The Scary Truth Behind Walmart’s Struggles
Business + Economy

The Scary Truth Behind Walmart’s Struggles


Walmart is not expecting any significant sales growth in the coming year — and that’s bad news for the retail industry as a whole.

In October, the retail giant said that net sales would grow 3% to 4% every year for the next three years. However, in its fourth-quarter earnings results on Thursday, Walmart had a less optimistic prediction for fiscal 2017 (calendar year 2016).

Realted: Why Bad News for Walmart Is Good News for Small Town, USA

“Including store closures and the impact of the strengthening U.S. dollar, we now expect net sales growth to be relatively flat in fiscal year 2017,” Walmart CFO Brett Biggs said in the company’s earnings call.

Walmart closed 269 stores in late January, laying off thousands of employees.

For retail rivals, Walmart’s struggles are not cause for celebration. Instead, they reveal a swiftly changing retail landscape where few can keep up.

"The blunt truth is that while stores remain a vital part of the retail mix, they are not quite as relevant as they used to be," Conlumino CEO Neil Saunders wrote in a research note about the company’s recent store closures. "Walmart's decision is part of a larger shift that will be played out across all parts of the retail sector over the coming year and beyond."

Related: Wal-Mart forecasts tepid sales growth; stock slides

Department store giant Macy’s also revealed it would close 40 stores in early 2016. These two major retailers' decisions to shut hundreds of stores are not anomalies in the industry.

The growth of online retailers, especially Amazon, has made shopping trips less appealing. Just as mall traffic has decreased (Fung Business Intelligence Centre estimates that the average American now visits a mall three to four times a year, as opposed to five to six times a few years ago), visits to big box retailers are also dropping.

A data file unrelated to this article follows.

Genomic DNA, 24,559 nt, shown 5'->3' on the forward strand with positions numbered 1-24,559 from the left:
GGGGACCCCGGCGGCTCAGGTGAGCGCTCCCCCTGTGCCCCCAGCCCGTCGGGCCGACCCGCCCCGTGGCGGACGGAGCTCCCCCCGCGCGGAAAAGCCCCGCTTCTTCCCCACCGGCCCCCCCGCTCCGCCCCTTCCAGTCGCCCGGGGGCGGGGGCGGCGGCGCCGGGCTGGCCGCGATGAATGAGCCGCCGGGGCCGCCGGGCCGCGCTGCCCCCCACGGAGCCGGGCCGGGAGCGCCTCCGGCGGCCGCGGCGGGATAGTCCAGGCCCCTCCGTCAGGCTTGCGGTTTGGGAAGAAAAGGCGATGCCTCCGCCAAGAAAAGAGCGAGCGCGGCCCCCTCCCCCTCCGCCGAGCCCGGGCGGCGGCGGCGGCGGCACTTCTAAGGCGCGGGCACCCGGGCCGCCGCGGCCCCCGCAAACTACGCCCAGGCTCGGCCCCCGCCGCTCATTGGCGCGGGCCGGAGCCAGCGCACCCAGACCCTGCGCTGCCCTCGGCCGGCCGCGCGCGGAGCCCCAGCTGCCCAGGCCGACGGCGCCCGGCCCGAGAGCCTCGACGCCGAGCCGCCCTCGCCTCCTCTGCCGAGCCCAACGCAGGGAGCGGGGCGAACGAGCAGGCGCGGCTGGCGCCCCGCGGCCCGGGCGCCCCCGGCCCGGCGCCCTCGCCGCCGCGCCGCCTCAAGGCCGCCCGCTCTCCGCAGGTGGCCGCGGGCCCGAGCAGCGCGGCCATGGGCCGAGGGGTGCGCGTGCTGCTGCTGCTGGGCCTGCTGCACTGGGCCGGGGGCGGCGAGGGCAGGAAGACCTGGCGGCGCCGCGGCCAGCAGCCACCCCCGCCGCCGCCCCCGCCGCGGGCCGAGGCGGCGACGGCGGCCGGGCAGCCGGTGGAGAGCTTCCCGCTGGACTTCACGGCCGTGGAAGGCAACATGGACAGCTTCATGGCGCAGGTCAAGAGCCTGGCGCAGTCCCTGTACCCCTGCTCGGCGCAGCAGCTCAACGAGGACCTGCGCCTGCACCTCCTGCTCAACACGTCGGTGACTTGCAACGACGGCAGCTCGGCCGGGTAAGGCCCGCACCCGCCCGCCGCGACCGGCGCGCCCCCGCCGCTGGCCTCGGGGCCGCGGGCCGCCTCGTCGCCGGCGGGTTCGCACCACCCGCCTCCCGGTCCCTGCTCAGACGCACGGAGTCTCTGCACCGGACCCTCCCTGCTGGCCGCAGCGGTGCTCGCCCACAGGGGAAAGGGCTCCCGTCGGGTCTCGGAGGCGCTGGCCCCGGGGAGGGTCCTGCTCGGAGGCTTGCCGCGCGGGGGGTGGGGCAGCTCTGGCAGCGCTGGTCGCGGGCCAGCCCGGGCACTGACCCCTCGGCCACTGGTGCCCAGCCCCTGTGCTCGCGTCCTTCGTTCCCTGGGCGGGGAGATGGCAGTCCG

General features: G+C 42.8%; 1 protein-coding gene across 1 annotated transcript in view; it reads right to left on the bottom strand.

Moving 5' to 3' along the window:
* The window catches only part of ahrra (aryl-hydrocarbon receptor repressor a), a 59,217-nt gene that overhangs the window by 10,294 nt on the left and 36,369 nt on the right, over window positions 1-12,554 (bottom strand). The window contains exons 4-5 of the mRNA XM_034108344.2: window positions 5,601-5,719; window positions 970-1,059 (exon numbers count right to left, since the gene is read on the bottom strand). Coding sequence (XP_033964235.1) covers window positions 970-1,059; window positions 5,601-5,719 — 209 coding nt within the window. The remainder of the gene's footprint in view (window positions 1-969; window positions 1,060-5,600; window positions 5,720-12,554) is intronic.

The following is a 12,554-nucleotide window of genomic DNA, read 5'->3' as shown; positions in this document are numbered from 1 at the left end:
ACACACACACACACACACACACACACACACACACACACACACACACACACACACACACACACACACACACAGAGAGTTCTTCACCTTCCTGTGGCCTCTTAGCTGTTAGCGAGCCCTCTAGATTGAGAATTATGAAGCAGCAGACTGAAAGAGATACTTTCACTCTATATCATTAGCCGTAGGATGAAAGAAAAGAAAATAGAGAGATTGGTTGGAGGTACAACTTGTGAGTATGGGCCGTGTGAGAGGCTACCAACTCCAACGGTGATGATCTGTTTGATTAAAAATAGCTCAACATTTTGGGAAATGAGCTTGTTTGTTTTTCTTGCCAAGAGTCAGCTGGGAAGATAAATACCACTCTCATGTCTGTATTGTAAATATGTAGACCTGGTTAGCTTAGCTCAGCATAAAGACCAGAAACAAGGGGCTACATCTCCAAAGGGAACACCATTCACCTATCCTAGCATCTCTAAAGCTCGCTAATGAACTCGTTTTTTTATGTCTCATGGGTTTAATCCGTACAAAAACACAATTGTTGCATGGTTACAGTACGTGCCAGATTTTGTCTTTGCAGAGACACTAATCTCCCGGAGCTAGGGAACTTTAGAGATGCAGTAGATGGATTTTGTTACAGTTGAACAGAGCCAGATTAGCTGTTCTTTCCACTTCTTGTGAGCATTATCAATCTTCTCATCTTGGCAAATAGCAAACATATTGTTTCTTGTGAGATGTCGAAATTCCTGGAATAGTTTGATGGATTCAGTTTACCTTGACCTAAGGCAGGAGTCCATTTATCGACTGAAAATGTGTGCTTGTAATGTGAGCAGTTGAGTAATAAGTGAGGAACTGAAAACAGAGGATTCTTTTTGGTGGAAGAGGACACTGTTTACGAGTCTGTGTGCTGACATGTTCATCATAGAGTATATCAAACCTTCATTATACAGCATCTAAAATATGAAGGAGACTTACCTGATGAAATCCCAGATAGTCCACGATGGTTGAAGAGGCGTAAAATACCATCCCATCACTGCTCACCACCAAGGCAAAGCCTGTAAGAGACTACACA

When one store closes, it sets off a domino effect of closures. If a mall anchor, such as Macy’s or Sears, shuts down, it can be difficult to find another tenant to replace them, according to Howard Davidowitz, chairman of Davidowitz & Associates, a national retail-consulting and investment-banking firm.

These retailers’ best chance to turn things around is to invest in e-commerce.

On Thursday, Walmart reported that global ecommerce sales grew 12% last year. Now, the company (which has spent billions of dollars growing its ecommerce business) says it is focusing on building a digital relationship with customers, scaling its online assortment, and expanding online grocery.

Ironically, an increase in online sales would likely reduce the number of necessary Walmart locations and employees, potentially leading to more store closures. While Walmart has emphasized "seamless" integration of online and in-store experiences, the growth of digital represents a major shift in what shopping "at" Walmart means.

Even if retail giants are able to turn business around by growing ecommerce sales, customers should not be surprised if more closures are on the horizon as the retail industry adjusts to this seismic shift.

This article originally appeared on Business Insider. Read more from Business Insider:

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